Quinn, Elizabeth. “The Side Stitch”. Retrieved 4 November 2012

Sports Medicine 32(6): 2002. 261-269 The human spleen during physiological stress, Stewart & McKenzie

Vitality Physio featured in Women’s Fitness Magazine

Lead Physiotherapist, Janine Enoch talks to Amanda Khouv from Women’s Fitness Magazine in the Ultimate Runner’s Guide April 2012.

In this article, Janine recommends a few general principles to avoid running injuries but remember, always consult your GP or Physiotherapist if you suspect that you may have sustained an injury or are at risk of developing one.

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Shin Splints

Have you got a place for the Virgin London Marathon? Want to challenge Kenya’s Patrick Makau magnificent 2hrs 3min 38sec set at this year’s Berlin marathon, perhaps? Plagued by shin splints, and don’t know how to get rid of them? Well, look no further, Vitality Physiotherapy has the solution for you!

Shin Splints, is a global term often used to describe pain in the leg below the knee. It can occur on the front outer aspect of the leg (anterior shin splints), or on the inside of the leg (medial shin splints). They can affect novice athletes who do too much too soon, or experienced athletes who modify their exercise programme by increasing their mileage or gradient excessively.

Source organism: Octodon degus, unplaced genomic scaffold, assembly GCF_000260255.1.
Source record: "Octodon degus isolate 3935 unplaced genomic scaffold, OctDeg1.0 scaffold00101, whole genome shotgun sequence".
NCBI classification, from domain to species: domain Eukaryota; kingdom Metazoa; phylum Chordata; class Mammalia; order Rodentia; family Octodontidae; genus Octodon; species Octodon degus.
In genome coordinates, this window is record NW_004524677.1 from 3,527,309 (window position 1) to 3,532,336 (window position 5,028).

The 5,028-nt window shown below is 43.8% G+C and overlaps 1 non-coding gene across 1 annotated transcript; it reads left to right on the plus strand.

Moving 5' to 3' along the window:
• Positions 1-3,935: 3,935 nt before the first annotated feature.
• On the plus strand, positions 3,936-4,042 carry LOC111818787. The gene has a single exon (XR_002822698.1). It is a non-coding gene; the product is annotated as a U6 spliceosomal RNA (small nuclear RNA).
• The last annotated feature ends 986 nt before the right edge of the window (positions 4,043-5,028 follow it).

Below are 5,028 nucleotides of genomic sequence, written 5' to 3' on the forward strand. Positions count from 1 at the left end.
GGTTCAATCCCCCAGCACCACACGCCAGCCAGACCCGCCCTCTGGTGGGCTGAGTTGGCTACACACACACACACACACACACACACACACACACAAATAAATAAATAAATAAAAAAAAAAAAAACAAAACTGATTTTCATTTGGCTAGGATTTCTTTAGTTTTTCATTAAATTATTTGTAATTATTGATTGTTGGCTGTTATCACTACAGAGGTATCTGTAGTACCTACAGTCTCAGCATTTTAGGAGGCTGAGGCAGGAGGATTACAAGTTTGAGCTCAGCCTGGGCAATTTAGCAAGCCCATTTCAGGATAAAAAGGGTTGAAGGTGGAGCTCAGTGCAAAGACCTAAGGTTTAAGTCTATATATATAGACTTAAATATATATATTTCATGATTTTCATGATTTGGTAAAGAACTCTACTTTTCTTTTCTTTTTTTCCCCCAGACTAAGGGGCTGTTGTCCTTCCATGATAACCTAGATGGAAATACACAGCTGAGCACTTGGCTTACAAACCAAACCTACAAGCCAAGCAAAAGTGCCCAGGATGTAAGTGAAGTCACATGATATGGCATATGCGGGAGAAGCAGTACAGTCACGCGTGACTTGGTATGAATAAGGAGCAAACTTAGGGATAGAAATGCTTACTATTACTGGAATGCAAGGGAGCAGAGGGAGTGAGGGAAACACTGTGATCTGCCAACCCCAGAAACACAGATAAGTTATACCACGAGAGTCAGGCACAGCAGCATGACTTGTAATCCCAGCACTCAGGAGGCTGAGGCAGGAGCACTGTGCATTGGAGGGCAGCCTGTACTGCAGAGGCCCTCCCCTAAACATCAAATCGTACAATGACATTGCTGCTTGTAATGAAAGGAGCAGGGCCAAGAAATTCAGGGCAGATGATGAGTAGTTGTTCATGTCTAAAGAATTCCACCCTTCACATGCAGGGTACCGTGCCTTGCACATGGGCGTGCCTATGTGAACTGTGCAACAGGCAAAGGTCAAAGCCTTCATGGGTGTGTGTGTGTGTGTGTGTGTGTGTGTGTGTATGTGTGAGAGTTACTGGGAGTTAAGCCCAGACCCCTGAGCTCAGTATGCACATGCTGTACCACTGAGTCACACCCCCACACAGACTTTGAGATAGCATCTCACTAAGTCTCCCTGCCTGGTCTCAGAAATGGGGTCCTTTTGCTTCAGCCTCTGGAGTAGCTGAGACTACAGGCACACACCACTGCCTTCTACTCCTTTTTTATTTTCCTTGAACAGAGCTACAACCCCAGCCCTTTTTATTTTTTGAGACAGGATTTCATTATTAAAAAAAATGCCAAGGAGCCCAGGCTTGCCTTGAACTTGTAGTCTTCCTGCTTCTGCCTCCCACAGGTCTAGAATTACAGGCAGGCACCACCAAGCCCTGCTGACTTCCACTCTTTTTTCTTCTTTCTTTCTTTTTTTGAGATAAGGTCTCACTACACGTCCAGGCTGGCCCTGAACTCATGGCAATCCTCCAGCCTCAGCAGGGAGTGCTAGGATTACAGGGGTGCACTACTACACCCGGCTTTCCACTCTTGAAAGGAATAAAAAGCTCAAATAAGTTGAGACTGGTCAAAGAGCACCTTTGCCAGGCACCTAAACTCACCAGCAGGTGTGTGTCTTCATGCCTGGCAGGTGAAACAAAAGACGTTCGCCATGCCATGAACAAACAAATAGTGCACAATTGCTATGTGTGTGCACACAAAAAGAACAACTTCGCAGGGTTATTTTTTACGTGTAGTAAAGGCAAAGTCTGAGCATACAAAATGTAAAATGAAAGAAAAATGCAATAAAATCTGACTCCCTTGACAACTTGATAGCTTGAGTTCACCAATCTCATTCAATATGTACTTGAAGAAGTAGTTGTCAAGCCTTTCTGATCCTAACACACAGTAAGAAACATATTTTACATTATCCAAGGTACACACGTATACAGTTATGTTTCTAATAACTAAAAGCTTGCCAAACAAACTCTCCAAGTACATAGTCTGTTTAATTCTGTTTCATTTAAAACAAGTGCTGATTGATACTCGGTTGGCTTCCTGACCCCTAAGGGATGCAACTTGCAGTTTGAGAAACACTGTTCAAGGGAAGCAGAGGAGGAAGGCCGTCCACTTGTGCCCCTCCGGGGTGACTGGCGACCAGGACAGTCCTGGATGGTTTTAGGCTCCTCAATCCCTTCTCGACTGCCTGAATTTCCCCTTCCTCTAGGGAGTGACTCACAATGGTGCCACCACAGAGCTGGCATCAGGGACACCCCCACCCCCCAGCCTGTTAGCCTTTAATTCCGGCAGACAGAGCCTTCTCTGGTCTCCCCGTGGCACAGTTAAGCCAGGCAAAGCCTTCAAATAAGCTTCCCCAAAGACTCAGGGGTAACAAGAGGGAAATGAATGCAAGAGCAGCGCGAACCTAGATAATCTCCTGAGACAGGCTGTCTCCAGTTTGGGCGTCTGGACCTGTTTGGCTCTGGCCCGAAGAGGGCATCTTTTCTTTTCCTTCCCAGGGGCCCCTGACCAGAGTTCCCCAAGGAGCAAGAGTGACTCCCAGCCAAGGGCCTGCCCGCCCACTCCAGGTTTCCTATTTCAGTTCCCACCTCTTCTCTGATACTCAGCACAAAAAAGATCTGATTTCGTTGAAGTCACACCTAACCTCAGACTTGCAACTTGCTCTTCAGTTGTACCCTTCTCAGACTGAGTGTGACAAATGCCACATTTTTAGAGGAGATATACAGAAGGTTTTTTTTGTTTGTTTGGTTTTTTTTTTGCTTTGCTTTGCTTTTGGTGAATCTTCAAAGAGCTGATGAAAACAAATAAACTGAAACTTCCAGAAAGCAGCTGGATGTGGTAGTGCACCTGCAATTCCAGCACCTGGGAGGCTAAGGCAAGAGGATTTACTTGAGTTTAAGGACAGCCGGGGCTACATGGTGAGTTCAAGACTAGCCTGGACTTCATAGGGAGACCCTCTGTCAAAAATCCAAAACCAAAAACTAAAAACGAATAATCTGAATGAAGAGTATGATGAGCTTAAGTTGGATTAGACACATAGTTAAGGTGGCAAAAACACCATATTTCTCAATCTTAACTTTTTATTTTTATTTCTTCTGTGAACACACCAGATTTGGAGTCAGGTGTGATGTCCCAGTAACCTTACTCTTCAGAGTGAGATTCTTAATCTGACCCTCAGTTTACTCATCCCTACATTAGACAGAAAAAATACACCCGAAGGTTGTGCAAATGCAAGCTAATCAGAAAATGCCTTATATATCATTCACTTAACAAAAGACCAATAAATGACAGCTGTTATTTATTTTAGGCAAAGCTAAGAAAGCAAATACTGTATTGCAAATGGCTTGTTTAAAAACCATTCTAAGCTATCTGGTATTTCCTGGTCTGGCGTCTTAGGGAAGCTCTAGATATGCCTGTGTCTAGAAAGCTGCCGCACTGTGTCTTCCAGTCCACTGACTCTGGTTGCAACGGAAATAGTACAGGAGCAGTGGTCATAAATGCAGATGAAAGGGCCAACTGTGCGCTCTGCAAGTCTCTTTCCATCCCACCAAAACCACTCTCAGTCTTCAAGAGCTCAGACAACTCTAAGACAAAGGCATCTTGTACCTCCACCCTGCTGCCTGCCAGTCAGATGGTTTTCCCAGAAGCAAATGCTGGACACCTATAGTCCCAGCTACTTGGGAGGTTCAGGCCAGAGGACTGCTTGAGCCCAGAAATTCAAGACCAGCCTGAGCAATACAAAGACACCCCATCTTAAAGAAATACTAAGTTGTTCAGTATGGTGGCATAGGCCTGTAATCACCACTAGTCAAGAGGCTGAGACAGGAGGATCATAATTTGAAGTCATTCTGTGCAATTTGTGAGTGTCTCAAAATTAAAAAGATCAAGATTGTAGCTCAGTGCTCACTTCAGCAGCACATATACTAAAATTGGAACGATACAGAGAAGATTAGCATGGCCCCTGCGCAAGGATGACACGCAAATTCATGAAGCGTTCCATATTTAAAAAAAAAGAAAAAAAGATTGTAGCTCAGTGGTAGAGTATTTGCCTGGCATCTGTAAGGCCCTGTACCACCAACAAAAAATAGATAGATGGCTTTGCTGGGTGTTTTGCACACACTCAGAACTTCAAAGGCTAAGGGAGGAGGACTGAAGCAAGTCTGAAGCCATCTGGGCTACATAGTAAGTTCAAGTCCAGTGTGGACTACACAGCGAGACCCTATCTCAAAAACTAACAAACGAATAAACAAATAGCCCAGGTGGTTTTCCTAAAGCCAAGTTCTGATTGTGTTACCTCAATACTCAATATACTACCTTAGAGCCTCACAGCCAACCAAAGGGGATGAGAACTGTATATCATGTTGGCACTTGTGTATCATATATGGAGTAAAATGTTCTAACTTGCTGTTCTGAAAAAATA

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Achilles Tendon Pathology

The legendary warrior of Homer’s Iliad may have died from an arrow piercing his Achilles tendon, but Achilles injuries today have a good prognosis. Achilles tendinopathy is a common injury affecting athletes, particularly males between the ages of 30-50.

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ITB friction syndrome (runner’s knee)

ITB Friction syndrome is a very common complaint amongst elite and amateur runners alike. It is caused by the friction of the outside thigh muscle against the lateral aspect of the thigh bone (the lateral aspect of the end of the femur).